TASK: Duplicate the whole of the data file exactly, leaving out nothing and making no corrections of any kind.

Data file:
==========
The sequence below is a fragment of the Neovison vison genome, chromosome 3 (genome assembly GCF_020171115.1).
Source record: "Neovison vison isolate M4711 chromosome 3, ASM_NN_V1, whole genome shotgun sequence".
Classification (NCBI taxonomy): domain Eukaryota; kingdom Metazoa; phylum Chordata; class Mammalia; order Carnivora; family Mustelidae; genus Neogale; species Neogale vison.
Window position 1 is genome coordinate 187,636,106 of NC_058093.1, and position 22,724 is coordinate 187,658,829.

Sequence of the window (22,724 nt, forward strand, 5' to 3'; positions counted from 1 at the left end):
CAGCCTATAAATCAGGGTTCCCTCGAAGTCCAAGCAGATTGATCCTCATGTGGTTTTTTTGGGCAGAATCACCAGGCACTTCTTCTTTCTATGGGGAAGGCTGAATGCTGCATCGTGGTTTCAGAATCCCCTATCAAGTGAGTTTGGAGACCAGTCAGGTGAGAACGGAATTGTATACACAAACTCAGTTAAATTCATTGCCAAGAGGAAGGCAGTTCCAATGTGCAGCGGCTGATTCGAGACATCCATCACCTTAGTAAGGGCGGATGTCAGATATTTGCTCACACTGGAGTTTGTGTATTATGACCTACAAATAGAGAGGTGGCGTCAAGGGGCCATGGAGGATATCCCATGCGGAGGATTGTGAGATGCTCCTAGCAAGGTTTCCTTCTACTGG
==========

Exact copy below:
The sequence below is a fragment of the Neovison vison genome, chromosome 3 (genome assembly GCF_020171115.1).
Source record: "Neovison vison isolate M4711 chromosome 3, ASM_NN_V1, whole genome shotgun sequence".
Classification (NCBI taxonomy): domain Eukaryota; kingdom Metazoa; phylum Chordata; class Mammalia; order Carnivora; family Mustelidae; genus Neogale; species Neogale vison.
Window position 1 is genome coordinate 187,636,106 of NC_058093.1, and position 22,724 is coordinate 187,658,829.

Sequence of the window (22,724 nt, forward strand, 5' to 3'; positions counted from 1 at the left end):
CAGCCTATAAATCAGGGTTCCCTCGAAGTCCAAGCAGATTGATCCTCATGTGGTTTTTTTGGGCAGAATCACCAGGCACTTCTTCTTTCTATGGGGAAGGCTGAATGCTGCATCGTGGTTTCAGAATCCCCTATCAAGTGAGTTTGGAGACCAGTCAGGTGAGAACGGAATTGTATACACAAACTCAGTTAAATTCATTGCCAAGAGGAAGGCAGTTCCAATGTGCAGCGGCTGATTCGAGACATCCATCACCTTAGTAAGGGCGGATGTCAGATATTTGCTCACACTGGAGTTTGTGTATTATGACCTACAAATAGAGAGGTGGCGTCAAGGGGCCATGGAGGATATCCCATGCGGAGGATTGTGAGATGCTCCTAGCAAGGTTTCCTTCTACTGG